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Who were the team of 2014?

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Bruins look to have the edge

And now it is down to four. UCLA, Virginia, Wake Forest and UC Santa Barbara are headed to St. Louis for the 48th NCAA College Cup this weekend with one solitary goal: to return to campus on Monday as national champions.

But before any of the semifinalists can begin to entertain dreams of glory, they each have to prepare for Friday's games. And if the two on tap are anything like the ones played in the tournament's quarterfinal round, we are in for a real treat (and rejoice fans -- we will actually get to watch these matches on television -- whooooooo! More on that later ...).

We told you last week that the winner of the UCLA-Duke game would go on to take the title, and we're sticking by that prediction. The Bruins showed pure championship mettle when they overcame a 2-0 deficit less than 19 minutes into their quarterfinal tilt at Durham and roared back for the 3-2 OT win. That kind of never-say-die attitude is precisely what is needed to succeed in tourney play, and this result says it all about this team.

The young Bruins have been through everything imaginable this season. They lost several underclassmen (forward Kamani Hill left school for personal reasons, while defenders Marvell Wynne Jr. and Patrick Ianni declared for the MLS SuperDraft) before the campaign even kicked off, suffered a sluggish start, and then were beset by injuries just when they seemed to be finally finding their feet. But now, who would bet against them? Hats off to coach Jorge Salcedo for keeping his squad united during the tough times and for coaxing the Bruins' best ball from them when it matters most.

Despite UCLA's edge, Virginia certainly won't be an easy foe. The Cavaliers beat the Bruins when the two met in early September, and like UCLA, they also play for a storied program and won't be intimidated by the West Coasters' history one bit. Plus, Virginia's guys seem to think destiny is on their side this year and are determined to win a title for head coach George Gelnovatch who, amazingly, is taking UVa to its first College Cup in nine seasons.

Virginia advanced to the Gateway city by holding off Notre Dame 3-2 and doing something not many teams have been able to do this year -- keeping ND's Joe Lapira goalless. The game at Charlottesville (attended by legendary Virginia and former U.S. national team coach Bruce Arena) helped Virginia break the NCAA's single-season attendance mark set just last week by Maryland during the Terps' loss to the Irish. Altogether, the Cavs drew an amazing 43,183 in 2006.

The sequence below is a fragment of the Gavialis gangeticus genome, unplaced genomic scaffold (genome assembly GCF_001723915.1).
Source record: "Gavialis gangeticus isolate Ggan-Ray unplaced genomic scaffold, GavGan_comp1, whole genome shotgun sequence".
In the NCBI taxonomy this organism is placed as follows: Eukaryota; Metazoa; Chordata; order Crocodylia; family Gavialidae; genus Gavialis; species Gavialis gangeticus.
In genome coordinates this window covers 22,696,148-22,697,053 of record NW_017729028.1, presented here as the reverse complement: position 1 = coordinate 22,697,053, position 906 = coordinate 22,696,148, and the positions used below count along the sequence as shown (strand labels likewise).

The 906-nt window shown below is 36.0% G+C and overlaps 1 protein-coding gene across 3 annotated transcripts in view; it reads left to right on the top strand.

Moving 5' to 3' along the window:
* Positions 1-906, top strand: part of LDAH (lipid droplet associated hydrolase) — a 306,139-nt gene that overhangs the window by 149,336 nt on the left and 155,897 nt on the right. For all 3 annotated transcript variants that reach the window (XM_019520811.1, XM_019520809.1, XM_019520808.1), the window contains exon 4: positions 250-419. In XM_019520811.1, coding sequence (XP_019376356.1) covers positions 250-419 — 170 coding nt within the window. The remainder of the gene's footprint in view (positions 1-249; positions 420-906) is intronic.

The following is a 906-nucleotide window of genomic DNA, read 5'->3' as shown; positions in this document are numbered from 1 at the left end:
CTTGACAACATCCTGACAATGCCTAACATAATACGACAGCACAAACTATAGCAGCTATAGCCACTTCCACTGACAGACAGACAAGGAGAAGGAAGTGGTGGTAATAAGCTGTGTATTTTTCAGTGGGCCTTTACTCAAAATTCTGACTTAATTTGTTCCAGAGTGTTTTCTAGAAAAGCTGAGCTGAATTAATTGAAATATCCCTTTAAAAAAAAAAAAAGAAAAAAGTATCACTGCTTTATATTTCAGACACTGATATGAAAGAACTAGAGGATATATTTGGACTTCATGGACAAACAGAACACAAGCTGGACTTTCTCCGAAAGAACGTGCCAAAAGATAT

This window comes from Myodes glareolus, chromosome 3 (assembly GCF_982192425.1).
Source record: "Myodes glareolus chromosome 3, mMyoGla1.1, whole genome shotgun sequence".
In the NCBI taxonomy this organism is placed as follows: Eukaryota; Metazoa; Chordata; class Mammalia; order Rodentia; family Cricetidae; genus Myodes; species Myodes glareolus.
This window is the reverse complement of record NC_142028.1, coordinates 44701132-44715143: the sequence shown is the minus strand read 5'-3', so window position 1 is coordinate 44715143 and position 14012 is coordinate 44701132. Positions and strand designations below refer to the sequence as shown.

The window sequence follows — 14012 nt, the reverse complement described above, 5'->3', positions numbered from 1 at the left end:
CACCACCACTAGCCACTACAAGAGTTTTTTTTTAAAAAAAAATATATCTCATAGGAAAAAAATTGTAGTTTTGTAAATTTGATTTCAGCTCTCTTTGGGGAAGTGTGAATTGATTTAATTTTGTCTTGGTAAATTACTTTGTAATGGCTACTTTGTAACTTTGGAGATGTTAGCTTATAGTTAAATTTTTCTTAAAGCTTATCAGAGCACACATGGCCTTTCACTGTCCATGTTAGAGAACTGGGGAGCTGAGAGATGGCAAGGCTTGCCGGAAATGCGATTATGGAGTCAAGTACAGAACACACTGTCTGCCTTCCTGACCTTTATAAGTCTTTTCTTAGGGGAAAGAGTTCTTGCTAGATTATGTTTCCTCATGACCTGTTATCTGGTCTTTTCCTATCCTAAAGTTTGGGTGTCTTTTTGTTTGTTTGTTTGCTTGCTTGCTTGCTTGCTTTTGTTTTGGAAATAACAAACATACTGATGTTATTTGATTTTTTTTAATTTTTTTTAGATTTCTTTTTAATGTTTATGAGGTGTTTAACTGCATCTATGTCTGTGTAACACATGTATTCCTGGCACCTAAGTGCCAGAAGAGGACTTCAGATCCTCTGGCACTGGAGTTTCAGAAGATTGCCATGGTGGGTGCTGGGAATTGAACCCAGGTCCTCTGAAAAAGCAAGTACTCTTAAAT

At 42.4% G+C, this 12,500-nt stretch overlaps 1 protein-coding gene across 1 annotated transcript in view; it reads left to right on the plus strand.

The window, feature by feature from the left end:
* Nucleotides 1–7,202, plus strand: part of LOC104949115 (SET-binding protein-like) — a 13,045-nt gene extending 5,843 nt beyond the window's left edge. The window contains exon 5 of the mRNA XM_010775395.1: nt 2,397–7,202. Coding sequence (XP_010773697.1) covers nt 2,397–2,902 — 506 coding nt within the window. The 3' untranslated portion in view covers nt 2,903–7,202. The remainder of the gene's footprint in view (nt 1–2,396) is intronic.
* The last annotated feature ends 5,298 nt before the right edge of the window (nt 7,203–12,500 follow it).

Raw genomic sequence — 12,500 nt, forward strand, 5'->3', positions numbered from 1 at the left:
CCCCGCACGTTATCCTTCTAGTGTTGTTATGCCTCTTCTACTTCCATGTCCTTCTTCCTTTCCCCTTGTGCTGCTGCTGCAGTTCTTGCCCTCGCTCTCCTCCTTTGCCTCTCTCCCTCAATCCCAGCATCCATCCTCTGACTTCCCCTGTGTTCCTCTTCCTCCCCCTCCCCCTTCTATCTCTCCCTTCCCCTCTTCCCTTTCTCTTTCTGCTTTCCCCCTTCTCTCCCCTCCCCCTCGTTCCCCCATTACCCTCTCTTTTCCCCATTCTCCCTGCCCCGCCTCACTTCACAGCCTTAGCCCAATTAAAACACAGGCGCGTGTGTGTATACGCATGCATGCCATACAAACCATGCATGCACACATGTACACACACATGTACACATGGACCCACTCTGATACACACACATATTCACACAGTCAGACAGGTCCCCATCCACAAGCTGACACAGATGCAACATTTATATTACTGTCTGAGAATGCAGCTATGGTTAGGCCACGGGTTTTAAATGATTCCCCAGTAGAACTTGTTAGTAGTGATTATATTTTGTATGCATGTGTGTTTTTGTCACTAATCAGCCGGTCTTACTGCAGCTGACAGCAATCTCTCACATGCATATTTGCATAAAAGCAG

Speaking of incredible attendance figures, how's this for one: UC Santa Barbara had 8,784 fans show up to Harder Stadium for its quarterfinal win over Northwestern on Saturday. In case you were wondering (and we know you were), that's 154 people more than the New York Red Bulls said came out to Giants Stadium for their first-round playoff game against archrival D.C. United, and more than double the 4,176 the Colorado Rapids drew for their postseason opener versus FC Dallas. And this is for amateur soccer. Astounding.

Even though UCSB advanced to the Cup weekend, much respect goes to Northwestern, which made a memorable tourney run and put up a tenacious fight in the most hostile of road environments. And respect to Gauchos fans for not taking down the goals like they did when their boys made the final four two years ago.

The only unseeded team still playing, UCSB is flying high and will be difficult for first-time College Cuppers Wake to get past when they meet in Friday's second contest. Remember, the Gauchos have won nine of their last 10 after starting the season 7-6. But the Demon Deacons are a pretty darn good team in their own right. The second-seeded Deacs are the highest ranked team remaining and were the only quarterfinal winner to advance with relative ease, 3-1 over Santa Clara -- although they did give up the first goal to the Broncos.

Whatever happens on Friday, one thing is certain: Both these games should be fantastic, attacking affairs played between entertaining, offensive-minded squads. As a fan of college soccer, you can't ask for more than that.

What to Watch For:

After three weeks of following the NCAA tournament on the web, followers of the college game will finally get to see some action on the tube. In Friday's first semifinal, UCLA takes on Virginia in a battle of two of the biggest names in collegiate soccer. That tilt will be shown live on ESPN2 at 6 p.m. ET.

Unfortunately, the second semi between UC Santa Barbara and Wake Forest will only be available via tape delay, first at 2 a.m. ET Saturday on ESPNU (for those lucky enough to have it), then on ESPN2 at 2 p.m. ET. The winners will play in the final on Sunday at 3 p.m. ET on ESPN2. Make sure you tune in, folks.

Doug McIntyre is a soccer columnist for ESPN The Magazine and ESPNsoccernet.